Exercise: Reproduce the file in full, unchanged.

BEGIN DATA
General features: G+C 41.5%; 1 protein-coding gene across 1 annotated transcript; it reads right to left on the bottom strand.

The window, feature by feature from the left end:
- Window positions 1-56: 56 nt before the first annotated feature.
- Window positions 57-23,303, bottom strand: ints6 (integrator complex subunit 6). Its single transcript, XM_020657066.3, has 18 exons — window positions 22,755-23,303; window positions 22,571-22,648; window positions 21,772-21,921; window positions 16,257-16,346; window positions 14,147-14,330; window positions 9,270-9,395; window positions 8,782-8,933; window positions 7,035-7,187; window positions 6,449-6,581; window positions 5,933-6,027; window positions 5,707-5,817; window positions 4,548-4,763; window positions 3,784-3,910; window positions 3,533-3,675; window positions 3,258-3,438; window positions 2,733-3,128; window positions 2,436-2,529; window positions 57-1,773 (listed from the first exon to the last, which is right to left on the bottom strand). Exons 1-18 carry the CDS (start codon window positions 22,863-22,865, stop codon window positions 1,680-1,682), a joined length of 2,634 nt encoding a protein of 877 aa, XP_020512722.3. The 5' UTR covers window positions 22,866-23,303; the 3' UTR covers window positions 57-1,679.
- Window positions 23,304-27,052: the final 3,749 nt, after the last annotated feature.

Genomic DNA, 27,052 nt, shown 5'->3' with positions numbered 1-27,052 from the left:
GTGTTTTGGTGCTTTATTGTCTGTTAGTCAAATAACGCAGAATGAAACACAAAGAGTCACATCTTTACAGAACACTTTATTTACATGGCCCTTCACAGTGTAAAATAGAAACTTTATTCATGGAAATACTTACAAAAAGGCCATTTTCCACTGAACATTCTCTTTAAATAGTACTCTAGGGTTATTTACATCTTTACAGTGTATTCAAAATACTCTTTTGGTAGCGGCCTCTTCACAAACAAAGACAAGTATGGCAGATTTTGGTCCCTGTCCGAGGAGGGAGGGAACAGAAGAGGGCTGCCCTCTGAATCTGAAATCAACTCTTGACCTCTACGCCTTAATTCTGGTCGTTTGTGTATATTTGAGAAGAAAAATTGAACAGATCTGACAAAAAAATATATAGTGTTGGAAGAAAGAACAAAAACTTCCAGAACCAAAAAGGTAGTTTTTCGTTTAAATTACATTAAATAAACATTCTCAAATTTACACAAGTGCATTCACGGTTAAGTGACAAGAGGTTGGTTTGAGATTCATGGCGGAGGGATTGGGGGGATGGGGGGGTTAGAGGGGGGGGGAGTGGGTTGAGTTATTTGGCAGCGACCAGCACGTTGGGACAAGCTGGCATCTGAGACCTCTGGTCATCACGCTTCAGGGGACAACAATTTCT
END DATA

General features: G+C 41.5%; 1 protein-coding gene across 1 annotated transcript; it reads right to left on the bottom strand.

The window, feature by feature from the left end:
- Window positions 1-56: 56 nt before the first annotated feature.
- Window positions 57-23,303, bottom strand: ints6 (integrator complex subunit 6). Its single transcript, XM_020657066.3, has 18 exons — window positions 22,755-23,303; window positions 22,571-22,648; window positions 21,772-21,921; window positions 16,257-16,346; window positions 14,147-14,330; window positions 9,270-9,395; window positions 8,782-8,933; window positions 7,035-7,187; window positions 6,449-6,581; window positions 5,933-6,027; window positions 5,707-5,817; window positions 4,548-4,763; window positions 3,784-3,910; window positions 3,533-3,675; window positions 3,258-3,438; window positions 2,733-3,128; window positions 2,436-2,529; window positions 57-1,773 (listed from the first exon to the last, which is right to left on the bottom strand). Exons 1-18 carry the CDS (start codon window positions 22,863-22,865, stop codon window positions 1,680-1,682), a joined length of 2,634 nt encoding a protein of 877 aa, XP_020512722.3. The 5' UTR covers window positions 22,866-23,303; the 3' UTR covers window positions 57-1,679.
- Window positions 23,304-27,052: the final 3,749 nt, after the last annotated feature.

Genomic DNA, 27,052 nt, shown 5'->3' with positions numbered 1-27,052 from the left:
GTGTTTTGGTGCTTTATTGTCTGTTAGTCAAATAACGCAGAATGAAACACAAAGAGTCACATCTTTACAGAACACTTTATTTACATGGCCCTTCACAGTGTAAAATAGAAACTTTATTCATGGAAATACTTACAAAAAGGCCATTTTCCACTGAACATTCTCTTTAAATAGTACTCTAGGGTTATTTACATCTTTACAGTGTATTCAAAATACTCTTTTGGTAGCGGCCTCTTCACAAACAAAGACAAGTATGGCAGATTTTGGTCCCTGTCCGAGGAGGGAGGGAACAGAAGAGGGCTGCCCTCTGAATCTGAAATCAACTCTTGACCTCTACGCCTTAATTCTGGTCGTTTGTGTATATTTGAGAAGAAAAATTGAACAGATCTGACAAAAAAATATATAGTGTTGGAAGAAAGAACAAAAACTTCCAGAACCAAAAAGGTAGTTTTTCGTTTAAATTACATTAAATAAACATTCTCAAATTTACACAAGTGCATTCACGGTTAAGTGACAAGAGGTTGGTTTGAGATTCATGGCGGAGGGATTGGGGGGATGGGGGGGTTAGAGGGGGGGGGAGTGGGTTGAGTTATTTGGCAGCGACCAGCACGTTGGGACAAGCTGGCATCTGAGACCTCTGGTCATCACGCTTCAGGGGACAACAATTTCT